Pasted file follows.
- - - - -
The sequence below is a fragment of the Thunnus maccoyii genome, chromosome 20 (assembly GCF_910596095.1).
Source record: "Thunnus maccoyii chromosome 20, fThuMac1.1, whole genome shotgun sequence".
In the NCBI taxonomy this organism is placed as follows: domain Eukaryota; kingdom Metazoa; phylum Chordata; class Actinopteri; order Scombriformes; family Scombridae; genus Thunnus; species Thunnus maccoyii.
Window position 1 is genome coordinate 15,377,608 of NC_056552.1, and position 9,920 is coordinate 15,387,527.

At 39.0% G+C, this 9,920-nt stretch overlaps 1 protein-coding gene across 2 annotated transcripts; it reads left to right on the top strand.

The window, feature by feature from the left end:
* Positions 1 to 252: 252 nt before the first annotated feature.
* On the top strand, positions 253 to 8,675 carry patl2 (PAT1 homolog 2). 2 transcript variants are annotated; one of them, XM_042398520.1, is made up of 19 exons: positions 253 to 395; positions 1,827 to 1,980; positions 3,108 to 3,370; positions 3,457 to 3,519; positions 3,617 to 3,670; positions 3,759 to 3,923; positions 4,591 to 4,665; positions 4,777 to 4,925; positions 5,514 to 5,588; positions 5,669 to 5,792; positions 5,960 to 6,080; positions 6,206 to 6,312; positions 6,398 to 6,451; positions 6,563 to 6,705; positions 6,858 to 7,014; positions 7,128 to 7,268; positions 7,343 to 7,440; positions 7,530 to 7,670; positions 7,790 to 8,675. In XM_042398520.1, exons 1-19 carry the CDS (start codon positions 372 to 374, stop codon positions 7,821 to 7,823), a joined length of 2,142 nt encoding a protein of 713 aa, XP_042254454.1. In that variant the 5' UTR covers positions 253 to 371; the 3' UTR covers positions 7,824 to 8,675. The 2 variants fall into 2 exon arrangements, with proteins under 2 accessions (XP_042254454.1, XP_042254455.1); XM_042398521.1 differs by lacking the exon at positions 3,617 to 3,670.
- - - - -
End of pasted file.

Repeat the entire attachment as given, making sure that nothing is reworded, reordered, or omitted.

The sequence below is a fragment of the Thunnus maccoyii genome, chromosome 20 (assembly GCF_910596095.1).
Source record: "Thunnus maccoyii chromosome 20, fThuMac1.1, whole genome shotgun sequence".
In the NCBI taxonomy this organism is placed as follows: domain Eukaryota; kingdom Metazoa; phylum Chordata; class Actinopteri; order Scombriformes; family Scombridae; genus Thunnus; species Thunnus maccoyii.
Window position 1 is genome coordinate 15,377,608 of NC_056552.1, and position 9,920 is coordinate 15,387,527.

At 39.0% G+C, this 9,920-nt stretch overlaps 1 protein-coding gene across 2 annotated transcripts; it reads left to right on the top strand.

The window, feature by feature from the left end:
* Positions 1 to 252: 252 nt before the first annotated feature.
* On the top strand, positions 253 to 8,675 carry patl2 (PAT1 homolog 2). 2 transcript variants are annotated; one of them, XM_042398520.1, is made up of 19 exons: positions 253 to 395; positions 1,827 to 1,980; positions 3,108 to 3,370; positions 3,457 to 3,519; positions 3,617 to 3,670; positions 3,759 to 3,923; positions 4,591 to 4,665; positions 4,777 to 4,925; positions 5,514 to 5,588; positions 5,669 to 5,792; positions 5,960 to 6,080; positions 6,206 to 6,312; positions 6,398 to 6,451; positions 6,563 to 6,705; positions 6,858 to 7,014; positions 7,128 to 7,268; positions 7,343 to 7,440; positions 7,530 to 7,670; positions 7,790 to 8,675. In XM_042398520.1, exons 1-19 carry the CDS (start codon positions 372 to 374, stop codon positions 7,821 to 7,823), a joined length of 2,142 nt encoding a protein of 713 aa, XP_042254454.1. In that variant the 5' UTR covers positions 253 to 371; the 3' UTR covers positions 7,824 to 8,675. The 2 variants fall into 2 exon arrangements, with proteins under 2 accessions (XP_042254454.1, XP_042254455.1); XM_042398521.1 differs by lacking the exon at positions 3,617 to 3,670.